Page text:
Maybe they need to remove some of the weight from the ship’s topside superstructure and maybe go back to the old expansion joint that was on the DD-692 class ship. I was on the DD-872 for seven years we developed a crack in the underwater hull in number two engine about eight inches long it would leak in rough weather they welded a patch on it when we were in dry dock in Subic Bay in 1969 as far as I know we said that ways for a few years). Has anyone check with other navies of the world that has aluminum superstructures to see if they have this same problem. From the experience I had when I was in the navy (the navy always has a habit of closing the barn door after the bull has already got out) they don’t try and prevent anything just let it happen then fix it. We have too many people trying to solve the problem who don’t really know what a ship look like except on paper

It is quite obvious the “Welding Process” is faulty! The bigger question would be why is it still allowed, to reflect such a BIG increase in this type of Hull Fracturing.… Could it also be possible.…that our quality has disappeared in the Steel Industry as well? Could Our steel be imported, or reduced in quality, “DURING MANUFACTURE”????? Something stinks, and the smell has already been around too long. Just a thought or two? At one tie it was said within the Steel Industry the IRON ORE used in Oriental steel was at fault for the rust factor/steel breakdown in most of the steel used in the Far East Countries?

Yeah Boomer and I’m glad they did, I was on the 607 boat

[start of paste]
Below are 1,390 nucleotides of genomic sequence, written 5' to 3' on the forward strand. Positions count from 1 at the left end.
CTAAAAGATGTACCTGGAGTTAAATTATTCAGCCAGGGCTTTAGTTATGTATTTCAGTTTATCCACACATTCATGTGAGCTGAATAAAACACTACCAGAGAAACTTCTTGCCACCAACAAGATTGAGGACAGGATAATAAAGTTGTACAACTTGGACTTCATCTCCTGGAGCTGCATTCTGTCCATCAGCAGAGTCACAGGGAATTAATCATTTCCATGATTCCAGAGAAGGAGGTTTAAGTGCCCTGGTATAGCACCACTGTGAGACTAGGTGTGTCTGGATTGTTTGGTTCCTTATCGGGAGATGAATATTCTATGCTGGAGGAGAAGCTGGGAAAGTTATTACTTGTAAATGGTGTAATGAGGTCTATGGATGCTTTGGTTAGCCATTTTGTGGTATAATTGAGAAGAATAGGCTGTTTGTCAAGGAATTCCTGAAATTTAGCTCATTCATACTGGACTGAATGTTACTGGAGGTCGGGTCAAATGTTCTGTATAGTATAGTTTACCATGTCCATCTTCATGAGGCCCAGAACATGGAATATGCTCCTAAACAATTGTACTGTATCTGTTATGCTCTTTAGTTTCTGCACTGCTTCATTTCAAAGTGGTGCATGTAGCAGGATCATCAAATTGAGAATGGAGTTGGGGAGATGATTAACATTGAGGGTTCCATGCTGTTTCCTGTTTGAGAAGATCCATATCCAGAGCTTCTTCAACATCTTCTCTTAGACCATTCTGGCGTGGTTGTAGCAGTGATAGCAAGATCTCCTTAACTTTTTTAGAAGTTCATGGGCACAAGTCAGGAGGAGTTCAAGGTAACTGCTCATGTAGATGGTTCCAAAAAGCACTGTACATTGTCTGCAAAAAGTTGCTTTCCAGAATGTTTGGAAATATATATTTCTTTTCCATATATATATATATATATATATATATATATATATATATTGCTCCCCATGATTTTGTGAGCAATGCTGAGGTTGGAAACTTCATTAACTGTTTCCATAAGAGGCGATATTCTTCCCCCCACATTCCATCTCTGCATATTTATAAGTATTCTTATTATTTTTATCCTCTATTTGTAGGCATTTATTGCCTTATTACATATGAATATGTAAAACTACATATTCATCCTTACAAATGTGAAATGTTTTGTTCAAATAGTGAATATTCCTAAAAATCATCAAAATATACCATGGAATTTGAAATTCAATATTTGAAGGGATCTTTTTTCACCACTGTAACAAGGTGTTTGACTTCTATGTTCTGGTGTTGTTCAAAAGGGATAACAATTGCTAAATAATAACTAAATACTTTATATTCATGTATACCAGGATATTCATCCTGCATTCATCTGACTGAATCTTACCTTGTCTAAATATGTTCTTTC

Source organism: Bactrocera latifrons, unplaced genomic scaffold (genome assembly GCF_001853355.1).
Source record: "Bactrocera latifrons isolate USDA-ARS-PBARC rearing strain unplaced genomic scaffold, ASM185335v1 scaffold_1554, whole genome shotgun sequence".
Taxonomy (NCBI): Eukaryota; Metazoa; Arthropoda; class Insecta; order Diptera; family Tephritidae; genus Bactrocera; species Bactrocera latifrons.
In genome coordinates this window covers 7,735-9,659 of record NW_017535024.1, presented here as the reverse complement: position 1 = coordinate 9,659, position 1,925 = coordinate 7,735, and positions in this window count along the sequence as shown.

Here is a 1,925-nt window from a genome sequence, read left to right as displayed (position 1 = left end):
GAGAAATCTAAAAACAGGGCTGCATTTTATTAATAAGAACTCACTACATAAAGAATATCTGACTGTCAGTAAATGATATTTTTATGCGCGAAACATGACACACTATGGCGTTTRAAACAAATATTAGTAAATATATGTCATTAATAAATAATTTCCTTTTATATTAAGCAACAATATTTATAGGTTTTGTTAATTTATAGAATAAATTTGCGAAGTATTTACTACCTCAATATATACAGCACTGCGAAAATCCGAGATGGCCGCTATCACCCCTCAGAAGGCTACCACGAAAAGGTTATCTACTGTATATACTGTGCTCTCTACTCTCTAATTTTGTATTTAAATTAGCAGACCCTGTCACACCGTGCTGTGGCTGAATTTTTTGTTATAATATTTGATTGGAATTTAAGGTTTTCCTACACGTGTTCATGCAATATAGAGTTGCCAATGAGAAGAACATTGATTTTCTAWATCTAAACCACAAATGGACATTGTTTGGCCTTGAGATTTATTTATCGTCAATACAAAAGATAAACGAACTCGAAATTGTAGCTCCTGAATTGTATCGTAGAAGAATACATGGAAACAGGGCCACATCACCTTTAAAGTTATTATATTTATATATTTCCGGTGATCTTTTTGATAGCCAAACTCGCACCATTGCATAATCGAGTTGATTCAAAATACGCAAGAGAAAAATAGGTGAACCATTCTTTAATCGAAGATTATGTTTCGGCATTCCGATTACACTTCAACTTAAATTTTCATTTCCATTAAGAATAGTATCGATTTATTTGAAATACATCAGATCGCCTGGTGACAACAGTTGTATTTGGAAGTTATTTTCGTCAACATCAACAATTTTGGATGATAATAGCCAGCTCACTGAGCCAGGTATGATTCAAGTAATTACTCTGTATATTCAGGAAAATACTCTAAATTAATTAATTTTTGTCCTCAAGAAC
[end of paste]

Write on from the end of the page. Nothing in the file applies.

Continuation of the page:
BIW’s standards are too high to have one of these abortions seen on their slip-ways.

The design, concept, manning, and mission modules for these are a disaster. Freedom commissioned four years ago, and hasn’t done a real deployment. When she does deploy (supposedly next year), she won’t even have a real mission module, just what ever the Navy cobbles together to chase pirates. As small as the Navy is and is projected to be for the next 30 years, we can’t afford a ship that has to be relieved on station by a real warship if Iran or China says “boo”. For the cost of 55 LCS we can get 24 DDGs. Scrap the mission modules, fill the extra space with extra fuel tanks, a brig, and another berthing compartment, paint an orange stripe on the bow and send them to the Carribean to chase drug smugglers for the Coast Guard. Cancel all that aren’t already under construction.

We used to have large industrial base in this country. Take a look at what we accomplished during WW2. But, since the 50’s we have become a service based economy. We don’t really know how to build good quality goods anymore. Between the Govt. and the American work force ( I don’t mean everybody) they just want to pump out products. And it’s gotten to the point that quality isn’t important only quantity. It’s going to stay that way until this country takes pride in it’s products produces. That means anything from Hamburgers to major construction items.

Right or wrong, the one thing I am truely sick and tired of hearing is ” the program is too far along to cancel” granted, we may lose some money now, but it’s a lot better than feeding the money pit that each and every one of the military branches continually does. Here is a sugguestion, why don’t we just do the right thing for the good of our country?

Metal fatigue — here’s the deal Aluminum has about 10,000 hours of operational life in a minimal fatigue environment — 1 — 3,000 in a higher stress environment. BUT there are 24 hours in a day, and 360 in a year (8600 + hrs ). So, a naval aircraft might see 1,000 hours per year, but a ship will see closer to 5000 hours per year. And, in a development program, the fatigue environment is more intense, so 3 months between cracks would not be unexpected. So, the question should be “May I have a copy of the fatigue/fracture plan” Whereupon the validity, competence, and completeness of the design effort can be quantified and factually evaluated.

BOOMER, most of the welding is done by computers and robots. Mabe we should get rid the damn robots.

Unfortunately the Mobile, along with her sister ships, we’re built at Newport News Shipyard. Great ships, none the less!

Hum, I seem to remember a Tico cruiser (Thomas S. Gates) built at BIW has a bow put on that was 3 to 6 degrees off. We called her old crooked nose.